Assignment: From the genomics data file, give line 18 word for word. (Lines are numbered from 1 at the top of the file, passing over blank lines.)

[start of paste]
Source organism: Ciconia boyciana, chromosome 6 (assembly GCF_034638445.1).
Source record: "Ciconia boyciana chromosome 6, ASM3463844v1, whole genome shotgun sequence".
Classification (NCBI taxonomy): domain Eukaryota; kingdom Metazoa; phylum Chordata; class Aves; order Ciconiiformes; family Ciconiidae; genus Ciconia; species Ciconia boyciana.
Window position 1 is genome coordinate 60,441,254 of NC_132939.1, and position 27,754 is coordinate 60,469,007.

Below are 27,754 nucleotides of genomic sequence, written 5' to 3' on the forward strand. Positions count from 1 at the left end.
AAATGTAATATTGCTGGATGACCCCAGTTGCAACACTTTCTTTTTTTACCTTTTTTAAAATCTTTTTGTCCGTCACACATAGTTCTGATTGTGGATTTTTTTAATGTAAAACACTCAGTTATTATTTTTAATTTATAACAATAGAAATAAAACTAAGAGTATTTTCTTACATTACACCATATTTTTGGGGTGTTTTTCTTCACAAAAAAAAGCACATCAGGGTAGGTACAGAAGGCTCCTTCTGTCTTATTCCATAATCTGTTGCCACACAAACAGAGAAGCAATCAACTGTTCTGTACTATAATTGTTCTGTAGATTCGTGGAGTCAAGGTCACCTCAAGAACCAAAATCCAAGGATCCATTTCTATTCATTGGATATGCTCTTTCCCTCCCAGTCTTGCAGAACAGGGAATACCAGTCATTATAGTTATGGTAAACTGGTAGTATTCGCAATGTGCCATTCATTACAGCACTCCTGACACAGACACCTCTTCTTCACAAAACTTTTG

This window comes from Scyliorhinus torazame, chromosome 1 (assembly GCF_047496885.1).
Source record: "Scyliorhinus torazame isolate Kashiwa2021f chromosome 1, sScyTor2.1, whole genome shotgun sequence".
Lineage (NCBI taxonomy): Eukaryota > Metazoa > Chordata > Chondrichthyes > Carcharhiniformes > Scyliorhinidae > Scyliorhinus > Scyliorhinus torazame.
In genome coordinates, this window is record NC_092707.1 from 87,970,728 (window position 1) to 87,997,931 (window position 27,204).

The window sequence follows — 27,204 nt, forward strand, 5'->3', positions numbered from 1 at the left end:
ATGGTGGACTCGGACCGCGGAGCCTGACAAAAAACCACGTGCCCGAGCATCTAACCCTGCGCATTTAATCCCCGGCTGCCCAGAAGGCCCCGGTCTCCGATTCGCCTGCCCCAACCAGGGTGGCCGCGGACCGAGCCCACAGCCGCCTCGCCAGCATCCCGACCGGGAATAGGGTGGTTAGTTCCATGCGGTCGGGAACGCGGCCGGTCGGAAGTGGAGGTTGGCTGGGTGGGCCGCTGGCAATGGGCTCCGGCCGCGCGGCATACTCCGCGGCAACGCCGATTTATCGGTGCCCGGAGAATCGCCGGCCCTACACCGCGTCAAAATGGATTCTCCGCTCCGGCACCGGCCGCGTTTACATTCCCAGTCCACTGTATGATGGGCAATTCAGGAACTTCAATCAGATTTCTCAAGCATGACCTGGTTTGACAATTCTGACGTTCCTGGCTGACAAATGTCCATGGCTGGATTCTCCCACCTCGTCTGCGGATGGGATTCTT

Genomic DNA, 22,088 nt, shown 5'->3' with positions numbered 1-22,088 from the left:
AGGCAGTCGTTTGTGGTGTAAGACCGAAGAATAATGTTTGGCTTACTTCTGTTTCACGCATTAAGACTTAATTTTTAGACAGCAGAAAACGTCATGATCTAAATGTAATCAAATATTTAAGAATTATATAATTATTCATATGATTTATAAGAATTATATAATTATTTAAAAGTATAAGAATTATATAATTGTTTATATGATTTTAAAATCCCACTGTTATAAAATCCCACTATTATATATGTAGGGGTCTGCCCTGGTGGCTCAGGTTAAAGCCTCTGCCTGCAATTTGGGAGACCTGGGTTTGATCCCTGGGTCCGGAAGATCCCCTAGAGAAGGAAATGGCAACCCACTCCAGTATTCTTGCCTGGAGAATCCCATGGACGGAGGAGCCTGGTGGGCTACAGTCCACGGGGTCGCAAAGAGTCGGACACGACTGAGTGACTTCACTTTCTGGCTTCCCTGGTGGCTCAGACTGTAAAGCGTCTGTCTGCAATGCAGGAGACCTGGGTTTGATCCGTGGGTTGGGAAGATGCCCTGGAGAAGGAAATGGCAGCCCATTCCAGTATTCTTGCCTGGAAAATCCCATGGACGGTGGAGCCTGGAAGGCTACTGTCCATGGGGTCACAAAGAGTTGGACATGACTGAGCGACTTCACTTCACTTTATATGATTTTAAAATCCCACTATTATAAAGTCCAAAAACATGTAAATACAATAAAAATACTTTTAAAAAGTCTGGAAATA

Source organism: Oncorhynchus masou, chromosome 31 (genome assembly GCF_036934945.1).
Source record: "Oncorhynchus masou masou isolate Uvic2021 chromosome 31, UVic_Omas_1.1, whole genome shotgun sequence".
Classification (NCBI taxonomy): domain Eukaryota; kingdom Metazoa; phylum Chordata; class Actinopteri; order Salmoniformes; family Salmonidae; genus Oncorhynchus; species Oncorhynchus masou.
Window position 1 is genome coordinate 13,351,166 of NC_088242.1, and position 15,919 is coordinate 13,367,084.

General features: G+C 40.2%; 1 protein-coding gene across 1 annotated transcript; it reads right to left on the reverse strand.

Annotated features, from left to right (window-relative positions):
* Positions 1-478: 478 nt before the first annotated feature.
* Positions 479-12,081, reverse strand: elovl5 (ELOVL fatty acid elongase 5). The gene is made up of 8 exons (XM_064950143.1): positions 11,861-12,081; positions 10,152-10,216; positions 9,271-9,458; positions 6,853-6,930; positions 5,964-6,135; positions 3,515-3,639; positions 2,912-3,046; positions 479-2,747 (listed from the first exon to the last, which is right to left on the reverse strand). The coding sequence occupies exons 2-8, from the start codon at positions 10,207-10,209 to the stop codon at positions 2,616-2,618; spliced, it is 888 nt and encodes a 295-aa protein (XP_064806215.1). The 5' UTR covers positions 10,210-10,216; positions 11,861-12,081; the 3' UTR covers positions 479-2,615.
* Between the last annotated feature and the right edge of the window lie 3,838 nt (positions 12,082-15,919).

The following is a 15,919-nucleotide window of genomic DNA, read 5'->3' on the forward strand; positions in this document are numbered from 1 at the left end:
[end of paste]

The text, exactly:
Window position 1 is genome coordinate 13,351,166 of NC_088242.1, and position 15,919 is coordinate 13,367,084.